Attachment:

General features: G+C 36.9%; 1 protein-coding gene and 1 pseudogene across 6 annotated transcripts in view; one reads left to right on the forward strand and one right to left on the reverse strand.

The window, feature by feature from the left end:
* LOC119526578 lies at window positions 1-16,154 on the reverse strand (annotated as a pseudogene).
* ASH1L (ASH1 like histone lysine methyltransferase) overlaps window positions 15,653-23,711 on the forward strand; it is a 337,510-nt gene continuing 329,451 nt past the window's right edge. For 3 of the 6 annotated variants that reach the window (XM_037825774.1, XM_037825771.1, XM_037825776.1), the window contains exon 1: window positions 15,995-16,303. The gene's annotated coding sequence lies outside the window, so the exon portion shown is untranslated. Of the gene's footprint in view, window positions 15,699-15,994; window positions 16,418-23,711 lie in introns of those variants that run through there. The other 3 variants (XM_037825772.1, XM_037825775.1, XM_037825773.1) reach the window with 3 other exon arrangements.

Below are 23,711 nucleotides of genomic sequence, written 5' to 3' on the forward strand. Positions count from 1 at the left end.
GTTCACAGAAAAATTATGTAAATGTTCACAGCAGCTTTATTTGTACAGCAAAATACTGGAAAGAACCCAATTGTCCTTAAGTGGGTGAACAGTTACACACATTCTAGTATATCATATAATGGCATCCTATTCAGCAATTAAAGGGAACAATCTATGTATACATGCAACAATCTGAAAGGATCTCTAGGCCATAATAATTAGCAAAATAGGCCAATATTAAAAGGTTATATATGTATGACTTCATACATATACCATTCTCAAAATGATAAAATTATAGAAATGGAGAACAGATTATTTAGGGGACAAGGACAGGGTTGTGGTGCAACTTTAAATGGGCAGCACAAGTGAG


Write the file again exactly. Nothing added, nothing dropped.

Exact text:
General features: G+C 36.9%; 1 protein-coding gene and 1 pseudogene across 6 annotated transcripts in view; one reads left to right on the forward strand and one right to left on the reverse strand.

The window, feature by feature from the left end:
* LOC119526578 lies at window positions 1-16,154 on the reverse strand (annotated as a pseudogene).
* ASH1L (ASH1 like histone lysine methyltransferase) overlaps window positions 15,653-23,711 on the forward strand; it is a 337,510-nt gene continuing 329,451 nt past the window's right edge. For 3 of the 6 annotated variants that reach the window (XM_037825774.1, XM_037825771.1, XM_037825776.1), the window contains exon 1: window positions 15,995-16,303. The gene's annotated coding sequence lies outside the window, so the exon portion shown is untranslated. Of the gene's footprint in view, window positions 15,699-15,994; window positions 16,418-23,711 lie in introns of those variants that run through there. The other 3 variants (XM_037825772.1, XM_037825775.1, XM_037825773.1) reach the window with 3 other exon arrangements.

Below are 23,711 nucleotides of genomic sequence, written 5' to 3' on the forward strand. Positions count from 1 at the left end.
GTTCACAGAAAAATTATGTAAATGTTCACAGCAGCTTTATTTGTACAGCAAAATACTGGAAAGAACCCAATTGTCCTTAAGTGGGTGAACAGTTACACACATTCTAGTATATCATATAATGGCATCCTATTCAGCAATTAAAGGGAACAATCTATGTATACATGCAACAATCTGAAAGGATCTCTAGGCCATAATAATTAGCAAAATAGGCCAATATTAAAAGGTTATATATGTATGACTTCATACATATACCATTCTCAAAATGATAAAATTATAGAAATGGAGAACAGATTATTTAGGGGACAAGGACAGGGTTGTGGTGCAACTTTAAATGGGCAGCACAAGTGAG